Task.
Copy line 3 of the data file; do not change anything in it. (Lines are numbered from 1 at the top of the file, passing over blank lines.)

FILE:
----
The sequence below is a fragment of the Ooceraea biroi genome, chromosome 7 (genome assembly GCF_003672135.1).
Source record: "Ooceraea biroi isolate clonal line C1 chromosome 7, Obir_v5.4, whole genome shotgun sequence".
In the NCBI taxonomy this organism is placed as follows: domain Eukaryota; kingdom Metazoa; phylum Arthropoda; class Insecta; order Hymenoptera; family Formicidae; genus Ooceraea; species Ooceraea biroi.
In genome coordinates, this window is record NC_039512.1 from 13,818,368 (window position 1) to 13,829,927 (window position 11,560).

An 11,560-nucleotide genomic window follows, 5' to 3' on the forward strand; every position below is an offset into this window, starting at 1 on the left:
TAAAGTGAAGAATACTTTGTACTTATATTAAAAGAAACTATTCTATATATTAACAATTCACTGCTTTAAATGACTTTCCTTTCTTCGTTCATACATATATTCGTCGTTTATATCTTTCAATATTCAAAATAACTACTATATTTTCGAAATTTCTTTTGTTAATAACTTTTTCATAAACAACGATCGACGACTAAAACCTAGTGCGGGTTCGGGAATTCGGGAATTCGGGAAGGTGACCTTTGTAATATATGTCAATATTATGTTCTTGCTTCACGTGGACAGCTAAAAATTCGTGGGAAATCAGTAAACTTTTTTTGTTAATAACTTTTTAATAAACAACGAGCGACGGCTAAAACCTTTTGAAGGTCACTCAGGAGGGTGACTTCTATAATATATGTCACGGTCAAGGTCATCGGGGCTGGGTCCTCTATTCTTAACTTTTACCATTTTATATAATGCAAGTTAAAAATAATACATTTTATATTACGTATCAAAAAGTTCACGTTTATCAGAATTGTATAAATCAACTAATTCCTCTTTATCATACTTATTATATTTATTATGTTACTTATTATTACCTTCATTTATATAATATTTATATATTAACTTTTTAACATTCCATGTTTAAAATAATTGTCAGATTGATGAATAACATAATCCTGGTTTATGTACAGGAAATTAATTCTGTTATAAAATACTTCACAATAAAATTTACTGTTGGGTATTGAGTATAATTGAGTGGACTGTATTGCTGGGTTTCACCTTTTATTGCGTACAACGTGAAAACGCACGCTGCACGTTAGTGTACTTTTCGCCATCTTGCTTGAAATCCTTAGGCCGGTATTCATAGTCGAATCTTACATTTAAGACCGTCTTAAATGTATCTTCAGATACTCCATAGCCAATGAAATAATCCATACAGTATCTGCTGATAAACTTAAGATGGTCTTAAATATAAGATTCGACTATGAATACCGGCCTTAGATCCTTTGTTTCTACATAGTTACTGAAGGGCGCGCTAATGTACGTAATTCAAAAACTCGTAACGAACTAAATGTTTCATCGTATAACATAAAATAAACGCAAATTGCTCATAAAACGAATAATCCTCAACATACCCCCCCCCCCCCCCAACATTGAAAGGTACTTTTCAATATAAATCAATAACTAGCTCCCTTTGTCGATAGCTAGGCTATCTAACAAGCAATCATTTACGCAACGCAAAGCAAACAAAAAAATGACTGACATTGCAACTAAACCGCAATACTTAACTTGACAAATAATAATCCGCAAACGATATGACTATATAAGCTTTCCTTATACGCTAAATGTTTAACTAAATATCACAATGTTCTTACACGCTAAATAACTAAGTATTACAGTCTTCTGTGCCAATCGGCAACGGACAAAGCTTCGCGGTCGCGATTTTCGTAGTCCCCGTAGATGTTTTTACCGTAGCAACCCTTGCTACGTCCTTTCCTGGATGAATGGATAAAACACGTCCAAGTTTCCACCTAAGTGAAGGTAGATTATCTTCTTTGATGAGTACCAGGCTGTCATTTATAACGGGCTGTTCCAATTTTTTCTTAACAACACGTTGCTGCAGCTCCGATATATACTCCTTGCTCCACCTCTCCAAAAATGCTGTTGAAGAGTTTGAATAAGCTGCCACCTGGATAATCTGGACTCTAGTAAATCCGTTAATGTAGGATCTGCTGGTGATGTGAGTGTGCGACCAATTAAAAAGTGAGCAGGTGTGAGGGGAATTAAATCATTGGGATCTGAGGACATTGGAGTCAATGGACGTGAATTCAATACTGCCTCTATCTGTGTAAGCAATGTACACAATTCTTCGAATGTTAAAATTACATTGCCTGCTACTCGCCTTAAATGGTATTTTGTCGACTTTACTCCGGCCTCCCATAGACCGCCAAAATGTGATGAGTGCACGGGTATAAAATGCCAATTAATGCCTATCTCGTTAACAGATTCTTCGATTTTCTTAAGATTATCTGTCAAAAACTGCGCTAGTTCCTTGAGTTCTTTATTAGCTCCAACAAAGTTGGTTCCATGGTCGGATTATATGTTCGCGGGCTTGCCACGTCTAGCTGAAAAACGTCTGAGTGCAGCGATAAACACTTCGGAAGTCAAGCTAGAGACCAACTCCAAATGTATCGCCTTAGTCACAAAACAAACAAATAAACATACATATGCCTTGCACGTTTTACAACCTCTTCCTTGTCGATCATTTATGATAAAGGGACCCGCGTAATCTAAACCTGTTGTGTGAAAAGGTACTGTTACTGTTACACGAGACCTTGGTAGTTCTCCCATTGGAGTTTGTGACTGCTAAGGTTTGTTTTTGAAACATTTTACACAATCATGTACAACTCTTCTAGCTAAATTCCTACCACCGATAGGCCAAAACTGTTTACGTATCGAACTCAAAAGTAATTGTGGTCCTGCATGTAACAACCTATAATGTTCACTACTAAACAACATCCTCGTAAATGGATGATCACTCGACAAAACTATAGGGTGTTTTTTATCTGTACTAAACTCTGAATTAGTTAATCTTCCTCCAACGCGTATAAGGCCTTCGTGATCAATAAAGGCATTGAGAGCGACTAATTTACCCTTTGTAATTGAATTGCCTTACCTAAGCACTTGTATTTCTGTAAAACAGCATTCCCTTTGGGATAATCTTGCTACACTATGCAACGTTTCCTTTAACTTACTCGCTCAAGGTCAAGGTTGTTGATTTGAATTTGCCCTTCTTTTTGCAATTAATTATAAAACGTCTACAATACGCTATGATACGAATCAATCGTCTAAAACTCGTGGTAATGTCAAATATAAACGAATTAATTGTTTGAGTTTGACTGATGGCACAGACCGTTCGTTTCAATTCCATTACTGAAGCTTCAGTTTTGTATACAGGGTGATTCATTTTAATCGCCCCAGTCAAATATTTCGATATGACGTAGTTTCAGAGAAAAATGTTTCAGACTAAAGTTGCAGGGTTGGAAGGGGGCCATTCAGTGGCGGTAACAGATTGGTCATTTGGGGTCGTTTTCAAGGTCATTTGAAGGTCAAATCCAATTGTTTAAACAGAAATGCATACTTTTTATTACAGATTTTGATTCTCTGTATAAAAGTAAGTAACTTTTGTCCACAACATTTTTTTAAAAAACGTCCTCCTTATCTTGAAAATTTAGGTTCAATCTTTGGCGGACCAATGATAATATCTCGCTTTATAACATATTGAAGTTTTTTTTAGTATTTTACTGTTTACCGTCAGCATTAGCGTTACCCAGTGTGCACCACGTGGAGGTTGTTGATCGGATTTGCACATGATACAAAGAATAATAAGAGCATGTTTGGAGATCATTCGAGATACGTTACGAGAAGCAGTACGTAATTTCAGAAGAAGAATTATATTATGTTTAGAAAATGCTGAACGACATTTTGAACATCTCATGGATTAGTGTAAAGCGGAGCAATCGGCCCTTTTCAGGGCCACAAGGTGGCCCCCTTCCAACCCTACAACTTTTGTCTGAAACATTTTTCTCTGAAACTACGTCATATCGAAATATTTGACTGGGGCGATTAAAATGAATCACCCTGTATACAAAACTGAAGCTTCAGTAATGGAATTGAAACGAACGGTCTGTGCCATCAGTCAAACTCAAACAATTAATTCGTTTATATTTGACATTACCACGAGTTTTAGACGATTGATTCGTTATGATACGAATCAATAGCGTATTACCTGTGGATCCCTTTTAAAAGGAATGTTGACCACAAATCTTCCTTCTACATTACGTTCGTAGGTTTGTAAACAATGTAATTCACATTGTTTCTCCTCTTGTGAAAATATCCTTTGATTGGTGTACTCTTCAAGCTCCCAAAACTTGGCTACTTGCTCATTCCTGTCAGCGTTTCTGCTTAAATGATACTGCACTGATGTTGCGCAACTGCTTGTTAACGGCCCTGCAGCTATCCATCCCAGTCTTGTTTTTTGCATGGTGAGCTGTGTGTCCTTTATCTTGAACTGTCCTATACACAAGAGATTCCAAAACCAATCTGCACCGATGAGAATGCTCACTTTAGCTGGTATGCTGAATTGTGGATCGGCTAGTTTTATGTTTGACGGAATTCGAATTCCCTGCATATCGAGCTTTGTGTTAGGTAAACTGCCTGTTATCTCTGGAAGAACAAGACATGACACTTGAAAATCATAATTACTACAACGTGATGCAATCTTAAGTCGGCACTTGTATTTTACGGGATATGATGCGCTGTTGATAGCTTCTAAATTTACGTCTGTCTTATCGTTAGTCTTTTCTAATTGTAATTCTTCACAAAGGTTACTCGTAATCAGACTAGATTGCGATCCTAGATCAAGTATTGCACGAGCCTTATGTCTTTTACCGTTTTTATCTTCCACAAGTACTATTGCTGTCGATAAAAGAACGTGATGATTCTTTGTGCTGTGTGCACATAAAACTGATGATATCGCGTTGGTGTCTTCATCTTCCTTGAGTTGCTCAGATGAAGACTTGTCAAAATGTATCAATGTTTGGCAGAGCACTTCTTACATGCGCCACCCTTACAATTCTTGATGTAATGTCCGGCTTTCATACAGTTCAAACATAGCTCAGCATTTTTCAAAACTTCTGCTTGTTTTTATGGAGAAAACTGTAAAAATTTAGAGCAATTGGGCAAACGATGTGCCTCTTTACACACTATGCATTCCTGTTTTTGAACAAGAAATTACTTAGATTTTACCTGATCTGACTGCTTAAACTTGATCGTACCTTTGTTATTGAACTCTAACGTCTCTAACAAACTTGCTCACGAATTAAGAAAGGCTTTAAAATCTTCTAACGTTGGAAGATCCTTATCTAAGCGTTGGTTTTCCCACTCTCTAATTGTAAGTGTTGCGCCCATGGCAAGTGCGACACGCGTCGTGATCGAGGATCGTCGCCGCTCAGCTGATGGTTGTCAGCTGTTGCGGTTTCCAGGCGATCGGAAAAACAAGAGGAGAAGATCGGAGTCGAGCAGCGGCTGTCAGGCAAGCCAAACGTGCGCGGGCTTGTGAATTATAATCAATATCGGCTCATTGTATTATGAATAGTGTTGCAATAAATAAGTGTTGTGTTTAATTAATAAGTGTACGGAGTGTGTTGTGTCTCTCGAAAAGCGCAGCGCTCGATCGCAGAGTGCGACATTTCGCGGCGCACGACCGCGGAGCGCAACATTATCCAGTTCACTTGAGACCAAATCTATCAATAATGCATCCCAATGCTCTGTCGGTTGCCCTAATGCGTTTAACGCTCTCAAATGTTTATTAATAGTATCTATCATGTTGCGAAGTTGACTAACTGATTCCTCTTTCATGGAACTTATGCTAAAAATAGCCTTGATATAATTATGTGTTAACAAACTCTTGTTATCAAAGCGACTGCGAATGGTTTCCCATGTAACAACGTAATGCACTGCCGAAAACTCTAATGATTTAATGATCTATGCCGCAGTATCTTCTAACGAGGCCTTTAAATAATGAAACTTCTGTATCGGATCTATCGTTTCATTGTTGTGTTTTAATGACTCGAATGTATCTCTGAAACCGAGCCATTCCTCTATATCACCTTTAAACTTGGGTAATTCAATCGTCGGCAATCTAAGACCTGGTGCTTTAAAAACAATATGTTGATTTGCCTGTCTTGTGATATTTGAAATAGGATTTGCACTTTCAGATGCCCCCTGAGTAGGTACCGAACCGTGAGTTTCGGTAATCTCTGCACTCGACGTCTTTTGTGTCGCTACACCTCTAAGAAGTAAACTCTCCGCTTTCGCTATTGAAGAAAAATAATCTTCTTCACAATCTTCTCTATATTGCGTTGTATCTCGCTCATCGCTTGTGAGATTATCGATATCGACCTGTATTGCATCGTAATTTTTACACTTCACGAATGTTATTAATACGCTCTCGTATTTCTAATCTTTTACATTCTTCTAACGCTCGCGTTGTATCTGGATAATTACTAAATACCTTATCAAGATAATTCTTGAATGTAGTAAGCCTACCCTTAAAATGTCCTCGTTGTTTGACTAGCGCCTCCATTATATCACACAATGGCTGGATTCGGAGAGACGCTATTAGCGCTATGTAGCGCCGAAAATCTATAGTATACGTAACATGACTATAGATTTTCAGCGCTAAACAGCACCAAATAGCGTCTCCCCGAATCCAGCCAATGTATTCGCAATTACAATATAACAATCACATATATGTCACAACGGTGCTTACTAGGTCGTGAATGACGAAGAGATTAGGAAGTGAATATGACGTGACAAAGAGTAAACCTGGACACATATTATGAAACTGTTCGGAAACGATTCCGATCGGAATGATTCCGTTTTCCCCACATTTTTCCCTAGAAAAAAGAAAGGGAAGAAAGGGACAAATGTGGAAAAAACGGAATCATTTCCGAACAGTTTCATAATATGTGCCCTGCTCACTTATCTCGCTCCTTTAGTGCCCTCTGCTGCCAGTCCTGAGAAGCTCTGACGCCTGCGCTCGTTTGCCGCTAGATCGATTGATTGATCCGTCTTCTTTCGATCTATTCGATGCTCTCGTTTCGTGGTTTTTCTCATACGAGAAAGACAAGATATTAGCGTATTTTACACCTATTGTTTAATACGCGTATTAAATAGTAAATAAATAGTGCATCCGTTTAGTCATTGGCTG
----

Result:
In the NCBI taxonomy this organism is placed as follows: domain Eukaryota; kingdom Metazoa; phylum Arthropoda; class Insecta; order Hymenoptera; family Formicidae; genus Ooceraea; species Ooceraea biroi.